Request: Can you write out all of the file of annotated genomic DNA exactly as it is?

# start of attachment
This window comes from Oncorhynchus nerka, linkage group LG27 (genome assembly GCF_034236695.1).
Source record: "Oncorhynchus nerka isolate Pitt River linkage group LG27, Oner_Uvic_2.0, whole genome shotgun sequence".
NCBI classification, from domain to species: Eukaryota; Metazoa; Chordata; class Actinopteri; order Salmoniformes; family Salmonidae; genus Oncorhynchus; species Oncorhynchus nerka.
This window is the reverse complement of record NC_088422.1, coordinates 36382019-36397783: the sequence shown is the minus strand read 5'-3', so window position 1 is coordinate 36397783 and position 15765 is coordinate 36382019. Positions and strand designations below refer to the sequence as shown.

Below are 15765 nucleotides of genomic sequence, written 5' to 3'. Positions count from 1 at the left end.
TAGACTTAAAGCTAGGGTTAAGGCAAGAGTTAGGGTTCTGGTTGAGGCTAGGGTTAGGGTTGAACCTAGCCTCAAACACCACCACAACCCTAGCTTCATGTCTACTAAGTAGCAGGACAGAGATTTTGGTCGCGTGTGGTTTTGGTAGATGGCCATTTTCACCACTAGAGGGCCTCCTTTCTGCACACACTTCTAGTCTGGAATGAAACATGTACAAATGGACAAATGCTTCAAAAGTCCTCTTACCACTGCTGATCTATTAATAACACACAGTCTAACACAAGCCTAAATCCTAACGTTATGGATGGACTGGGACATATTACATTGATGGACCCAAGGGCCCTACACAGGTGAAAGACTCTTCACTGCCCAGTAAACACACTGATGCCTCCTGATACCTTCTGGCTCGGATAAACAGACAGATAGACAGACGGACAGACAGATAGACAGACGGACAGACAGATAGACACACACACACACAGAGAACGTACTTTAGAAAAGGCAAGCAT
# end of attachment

This window comes from Oncorhynchus nerka, linkage group LG27 (genome assembly GCF_034236695.1).
Source record: "Oncorhynchus nerka isolate Pitt River linkage group LG27, Oner_Uvic_2.0, whole genome shotgun sequence".
NCBI classification, from domain to species: Eukaryota; Metazoa; Chordata; class Actinopteri; order Salmoniformes; family Salmonidae; genus Oncorhynchus; species Oncorhynchus nerka.
This window is the reverse complement of record NC_088422.1, coordinates 36382019-36397783: the sequence shown is the minus strand read 5'-3', so window position 1 is coordinate 36397783 and position 15765 is coordinate 36382019. Positions and strand designations below refer to the sequence as shown.

Below are 15765 nucleotides of genomic sequence, written 5' to 3'. Positions count from 1 at the left end.
TAGACTTAAAGCTAGGGTTAAGGCAAGAGTTAGGGTTCTGGTTGAGGCTAGGGTTAGGGTTGAACCTAGCCTCAAACACCACCACAACCCTAGCTTCATGTCTACTAAGTAGCAGGACAGAGATTTTGGTCGCGTGTGGTTTTGGTAGATGGCCATTTTCACCACTAGAGGGCCTCCTTTCTGCACACACTTCTAGTCTGGAATGAAACATGTACAAATGGACAAATGCTTCAAAAGTCCTCTTACCACTGCTGATCTATTAATAACACACAGTCTAACACAAGCCTAAATCCTAACGTTATGGATGGACTGGGACATATTACATTGATGGACCCAAGGGCCCTACACAGGTGAAAGACTCTTCACTGCCCAGTAAACACACTGATGCCTCCTGATACCTTCTGGCTCGGATAAACAGACAGATAGACAGACGGACAGACAGATAGACAGACGGACAGACAGATAGACACACACACACACAGAGAACGTACTTTAGAAAAGGCAAGCAT